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An oblong shawl worn over the head or shoulders and is made of wool or camel's hair, among the Orthodox Jews; more commonly of silk, among the more modern. Four threads, one of which must be blue, are passed through eyelet holes made in the four corners. The threads being double make eight. Seven are of equal length; the eighth must twist five times round the rest and be tied into five knots, and yet remain equal in length to the other seven. The five knots and eight threads make thirteen, which, with the value 600 of the Hebrew word tsitsith (or fringes, upon which the holiness of the talith depends) aggregates 613, the number of precepts of the moral law, and which is the number of the letters in Hebrew composing the Deealogue. 613 represents 248 positive precepts, or members of the human body, and 365 negative precepts, or number of human veins. Jesus of Nazareth wore the tsitsith: "And behold a woman . . . came behind him and touched the hem of his garment" (Matthew IN, 20); and he rebuked the Pharisces for their ostentation in enlarging the borders, the Greek fringes of their garments (Matthew XXIII, 5). The Arba Canphoth (see illustration) is worn under the upper garments during the whole day.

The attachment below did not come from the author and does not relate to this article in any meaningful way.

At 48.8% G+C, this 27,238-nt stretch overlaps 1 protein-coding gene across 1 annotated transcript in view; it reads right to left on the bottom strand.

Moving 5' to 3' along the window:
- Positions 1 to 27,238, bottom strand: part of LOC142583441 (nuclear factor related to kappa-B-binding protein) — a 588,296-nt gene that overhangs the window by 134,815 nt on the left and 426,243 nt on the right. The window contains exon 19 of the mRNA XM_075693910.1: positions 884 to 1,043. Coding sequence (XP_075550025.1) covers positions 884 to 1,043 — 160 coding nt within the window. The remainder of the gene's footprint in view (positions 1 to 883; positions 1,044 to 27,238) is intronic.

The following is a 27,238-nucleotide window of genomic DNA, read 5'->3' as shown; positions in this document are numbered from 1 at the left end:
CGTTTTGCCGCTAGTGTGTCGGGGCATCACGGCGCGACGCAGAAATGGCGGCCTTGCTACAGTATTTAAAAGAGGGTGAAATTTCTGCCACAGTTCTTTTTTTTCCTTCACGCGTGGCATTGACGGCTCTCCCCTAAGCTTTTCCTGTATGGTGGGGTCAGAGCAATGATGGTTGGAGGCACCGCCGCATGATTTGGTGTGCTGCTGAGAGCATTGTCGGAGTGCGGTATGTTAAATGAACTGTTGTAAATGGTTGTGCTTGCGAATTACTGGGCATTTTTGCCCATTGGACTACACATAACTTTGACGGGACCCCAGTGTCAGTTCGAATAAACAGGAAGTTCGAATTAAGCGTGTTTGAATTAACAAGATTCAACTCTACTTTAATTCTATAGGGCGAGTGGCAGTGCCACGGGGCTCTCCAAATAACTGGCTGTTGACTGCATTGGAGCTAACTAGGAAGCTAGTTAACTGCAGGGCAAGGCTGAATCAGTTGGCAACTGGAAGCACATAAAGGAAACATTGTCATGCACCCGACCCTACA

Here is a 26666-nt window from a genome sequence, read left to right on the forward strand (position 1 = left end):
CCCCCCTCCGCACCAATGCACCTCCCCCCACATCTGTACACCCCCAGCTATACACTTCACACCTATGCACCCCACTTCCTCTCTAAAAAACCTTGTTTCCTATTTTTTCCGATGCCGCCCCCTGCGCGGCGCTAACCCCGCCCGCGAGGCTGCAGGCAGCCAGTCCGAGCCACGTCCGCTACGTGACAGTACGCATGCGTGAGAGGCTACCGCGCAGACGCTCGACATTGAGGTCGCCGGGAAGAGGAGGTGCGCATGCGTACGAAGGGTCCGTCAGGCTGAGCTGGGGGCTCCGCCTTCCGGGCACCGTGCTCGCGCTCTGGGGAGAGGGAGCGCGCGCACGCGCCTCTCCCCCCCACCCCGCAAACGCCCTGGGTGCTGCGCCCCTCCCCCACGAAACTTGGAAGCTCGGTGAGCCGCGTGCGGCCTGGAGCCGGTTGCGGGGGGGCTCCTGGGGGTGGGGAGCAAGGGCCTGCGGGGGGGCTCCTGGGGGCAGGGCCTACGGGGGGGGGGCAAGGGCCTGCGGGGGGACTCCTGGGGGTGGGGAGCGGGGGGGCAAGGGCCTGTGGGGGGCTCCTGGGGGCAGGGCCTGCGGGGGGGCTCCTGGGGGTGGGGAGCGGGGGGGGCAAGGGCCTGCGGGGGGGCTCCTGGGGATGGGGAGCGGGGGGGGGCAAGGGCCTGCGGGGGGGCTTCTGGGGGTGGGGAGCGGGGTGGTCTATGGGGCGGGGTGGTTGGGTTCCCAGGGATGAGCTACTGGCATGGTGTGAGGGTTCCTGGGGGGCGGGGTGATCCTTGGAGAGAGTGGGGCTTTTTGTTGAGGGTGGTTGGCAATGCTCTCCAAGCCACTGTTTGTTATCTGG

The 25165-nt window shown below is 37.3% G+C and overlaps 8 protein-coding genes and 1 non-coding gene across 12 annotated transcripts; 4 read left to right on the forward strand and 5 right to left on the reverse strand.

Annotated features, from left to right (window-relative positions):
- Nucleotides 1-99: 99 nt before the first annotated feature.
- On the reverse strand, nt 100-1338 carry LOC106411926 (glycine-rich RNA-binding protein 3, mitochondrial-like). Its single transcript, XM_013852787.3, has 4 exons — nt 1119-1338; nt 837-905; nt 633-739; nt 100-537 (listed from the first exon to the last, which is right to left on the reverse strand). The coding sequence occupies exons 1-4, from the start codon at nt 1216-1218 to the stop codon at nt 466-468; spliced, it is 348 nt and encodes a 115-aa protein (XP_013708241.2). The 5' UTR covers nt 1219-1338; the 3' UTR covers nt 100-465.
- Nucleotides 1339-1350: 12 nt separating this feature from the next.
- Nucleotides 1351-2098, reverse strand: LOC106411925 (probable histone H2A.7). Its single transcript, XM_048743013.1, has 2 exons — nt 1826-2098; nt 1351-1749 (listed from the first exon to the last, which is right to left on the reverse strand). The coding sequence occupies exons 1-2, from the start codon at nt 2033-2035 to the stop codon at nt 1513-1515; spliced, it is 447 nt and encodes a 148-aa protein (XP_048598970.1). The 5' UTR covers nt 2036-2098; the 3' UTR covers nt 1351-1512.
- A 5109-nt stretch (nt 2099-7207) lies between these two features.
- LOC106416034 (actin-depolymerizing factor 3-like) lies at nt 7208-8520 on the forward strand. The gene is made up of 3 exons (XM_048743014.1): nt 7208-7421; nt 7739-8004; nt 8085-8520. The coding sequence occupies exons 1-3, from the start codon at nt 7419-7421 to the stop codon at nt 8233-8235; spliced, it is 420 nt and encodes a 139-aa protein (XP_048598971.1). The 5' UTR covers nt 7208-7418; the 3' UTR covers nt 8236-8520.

- Source: Mackey's Encyclopedia of Freemasonry

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